The Elements of XML Style

By Erik Wilde
September 18, 2008 | Comments: 5

Recently, I have been approached to consider writing a small book to be called The Elements of XML Style. My initial reaction was that I liked the title and my personal interpretation of it. My idea is that a book like this should be about best practices and established patterns around XML usage, it definitely should not be an introductory text. So I am not thinking about a book that teaches any specific technology, but rather one that assumes knowledge of technologies (or the willingness to look them up). While the book would be rather brief and thus should be something not taking a year or so, I am still wondering how much demand there would be.

What I think should be covered in a book like this would be things like the following subjects (this list is definitely incomplete, suggestions to complete it are very welcome):

  • When to use elements, when to use attributes.
  • How to choose names for elements and attributes.
  • How to deal with sets of interlinked XML documents (Entities, XML Catalogs, XInclude).
  • How to deal with non-XML data associated with XML documents.
  • How to use and describe namespaces.
  • How to design XML schemas if the data model is not inherently tree-based.
  • How to combine schema languages for more powerful validation and how to choose the appropriate schema languages.
  • When to use XSLT, when to use XQuery, and when to use general-purpose programming languages.

In essence, the book should be for somebody who just learned all core XML technologies (for example, those covered in my XML course), and is now wondering how to apply them to real-world problems. Usually, it is hard to teach this kind of real-world grounding, because it depends a lot on the specific world that people get into once they start using what they have learned. Ideally, The Elements of XML Style could help them to get answers to questions that will inevitably surface once they start applying their theoretical knowledge.

So, I am wondering who is having an opinion about a book like this. I guess one way to look at it would be to say that there is no need for this. However, if there is a need, what should be part of such a book? What would be essential, what would be optional?

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It sounds like the two areas of the book are 1. designing XML documents 2. working with existing XML document designs. Both are good, but I believe #2 reaches a wider audience.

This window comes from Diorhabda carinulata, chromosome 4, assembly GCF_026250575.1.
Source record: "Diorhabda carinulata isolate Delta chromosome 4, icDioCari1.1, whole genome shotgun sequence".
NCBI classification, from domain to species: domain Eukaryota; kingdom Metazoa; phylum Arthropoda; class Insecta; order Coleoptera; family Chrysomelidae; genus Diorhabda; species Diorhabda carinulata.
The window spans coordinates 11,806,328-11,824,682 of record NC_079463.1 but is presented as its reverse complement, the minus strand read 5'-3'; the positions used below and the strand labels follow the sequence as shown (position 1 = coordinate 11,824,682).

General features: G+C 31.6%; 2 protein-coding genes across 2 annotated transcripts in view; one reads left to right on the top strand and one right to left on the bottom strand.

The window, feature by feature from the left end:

Two subjects to add to the list, though these may be too complex and implementation-specific: XML serialization to/from programming language objects; XML documents in web services (contrasting rpc vs. doc, encoded vs. literal, SOAP/WSDL vs. XML-RPC vs. XMPP vs. APP).

@reedo: it is a good point that there should be these two clearly distinct use cases of schema design and document creation. and you are right that there are many more document creators than there are schema designers. also, schema design is a real snake pit, because a schema almost always is simply the XML surface of some underlying application-level model, and writing a book about this would not be a concise guide; it would more likely be a 5-volume handbook, with specific volumes for ER-models, UML users, RDF users, and others. what i want to say that it would be important to have clearly defined focus, and the schema design and model-to-schema mappings very likely should not be part of that focus, if there should be any hope to write a rather small guide.

I've found both "Effective XML", Harold (2003) and "XML and SGML Cookbook", Jelliffe (1998) to be useful in this space, but getting old and not as comprehensive (esp. regarding processing) as what you are suggesting. I think such a book is sorely needed. I'll be first in line to pre-order :-).

thanks for the book pointers, peter! i just made a little bit happier... i have to admit that i don't know both books because i simply stopped following the XML book flood at some point in time, but both authors definitely are good authors to look at for inspiration!

for a long time I have been following your contributions on the web in order to prepare a format for data and text that works in multilingual research in the humanities. I am a researcher, not a computer specialist, so developing such a framework needs a lot more effort from myself than your "normal" readers.
The questions you raise as central topics for your book are exactly what I have been struggling with over the last months. I hope to have come to good solutions, while the last question: When to use XSLT or XQuery? ist still unsolved.
I would certainly love to read your book.

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